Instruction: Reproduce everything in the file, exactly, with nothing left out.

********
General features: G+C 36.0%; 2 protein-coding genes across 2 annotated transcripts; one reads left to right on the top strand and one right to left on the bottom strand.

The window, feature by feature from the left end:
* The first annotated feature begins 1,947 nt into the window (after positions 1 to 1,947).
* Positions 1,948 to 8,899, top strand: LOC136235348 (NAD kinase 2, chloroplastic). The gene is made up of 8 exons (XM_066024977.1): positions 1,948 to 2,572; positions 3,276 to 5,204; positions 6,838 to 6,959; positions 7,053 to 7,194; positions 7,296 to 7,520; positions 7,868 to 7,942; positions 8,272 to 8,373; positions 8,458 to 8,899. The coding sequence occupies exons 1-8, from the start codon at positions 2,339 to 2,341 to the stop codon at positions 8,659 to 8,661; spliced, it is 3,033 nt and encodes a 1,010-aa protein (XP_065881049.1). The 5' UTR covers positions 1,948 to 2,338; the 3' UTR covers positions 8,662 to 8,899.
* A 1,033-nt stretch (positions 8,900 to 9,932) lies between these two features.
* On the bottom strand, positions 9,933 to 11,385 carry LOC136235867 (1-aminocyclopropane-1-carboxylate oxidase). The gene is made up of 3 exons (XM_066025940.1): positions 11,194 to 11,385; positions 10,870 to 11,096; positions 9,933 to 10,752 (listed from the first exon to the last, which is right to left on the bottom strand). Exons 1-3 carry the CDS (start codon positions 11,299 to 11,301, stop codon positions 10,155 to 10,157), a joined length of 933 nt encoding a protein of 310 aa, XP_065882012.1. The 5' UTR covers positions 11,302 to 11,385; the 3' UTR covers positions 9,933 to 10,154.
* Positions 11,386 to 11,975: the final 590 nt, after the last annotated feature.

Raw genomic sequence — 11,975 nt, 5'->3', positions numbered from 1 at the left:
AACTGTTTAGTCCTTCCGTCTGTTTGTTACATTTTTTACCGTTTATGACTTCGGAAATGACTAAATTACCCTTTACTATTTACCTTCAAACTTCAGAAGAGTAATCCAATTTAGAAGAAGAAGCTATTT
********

General features: G+C 36.0%; 2 protein-coding genes across 2 annotated transcripts; one reads left to right on the top strand and one right to left on the bottom strand.

The window, feature by feature from the left end:
* The first annotated feature begins 1,947 nt into the window (after positions 1 to 1,947).
* Positions 1,948 to 8,899, top strand: LOC136235348 (NAD kinase 2, chloroplastic). The gene is made up of 8 exons (XM_066024977.1): positions 1,948 to 2,572; positions 3,276 to 5,204; positions 6,838 to 6,959; positions 7,053 to 7,194; positions 7,296 to 7,520; positions 7,868 to 7,942; positions 8,272 to 8,373; positions 8,458 to 8,899. The coding sequence occupies exons 1-8, from the start codon at positions 2,339 to 2,341 to the stop codon at positions 8,659 to 8,661; spliced, it is 3,033 nt and encodes a 1,010-aa protein (XP_065881049.1). The 5' UTR covers positions 1,948 to 2,338; the 3' UTR covers positions 8,662 to 8,899.
* A 1,033-nt stretch (positions 8,900 to 9,932) lies between these two features.
* On the bottom strand, positions 9,933 to 11,385 carry LOC136235867 (1-aminocyclopropane-1-carboxylate oxidase). The gene is made up of 3 exons (XM_066025940.1): positions 11,194 to 11,385; positions 10,870 to 11,096; positions 9,933 to 10,752 (listed from the first exon to the last, which is right to left on the bottom strand). Exons 1-3 carry the CDS (start codon positions 11,299 to 11,301, stop codon positions 10,155 to 10,157), a joined length of 933 nt encoding a protein of 310 aa, XP_065882012.1. The 5' UTR covers positions 11,302 to 11,385; the 3' UTR covers positions 9,933 to 10,154.
* Positions 11,386 to 11,975: the final 590 nt, after the last annotated feature.

Raw genomic sequence — 11,975 nt, 5'->3', positions numbered from 1 at the left:
AACTGTTTAGTCCTTCCGTCTGTTTGTTACATTTTTTACCGTTTATGACTTCGGAAATGACTAAATTACCCTTTACTATTTACCTTCAAACTTCAGAAGAGTAATCCAATTTAGAAGAAGAAGCTATTT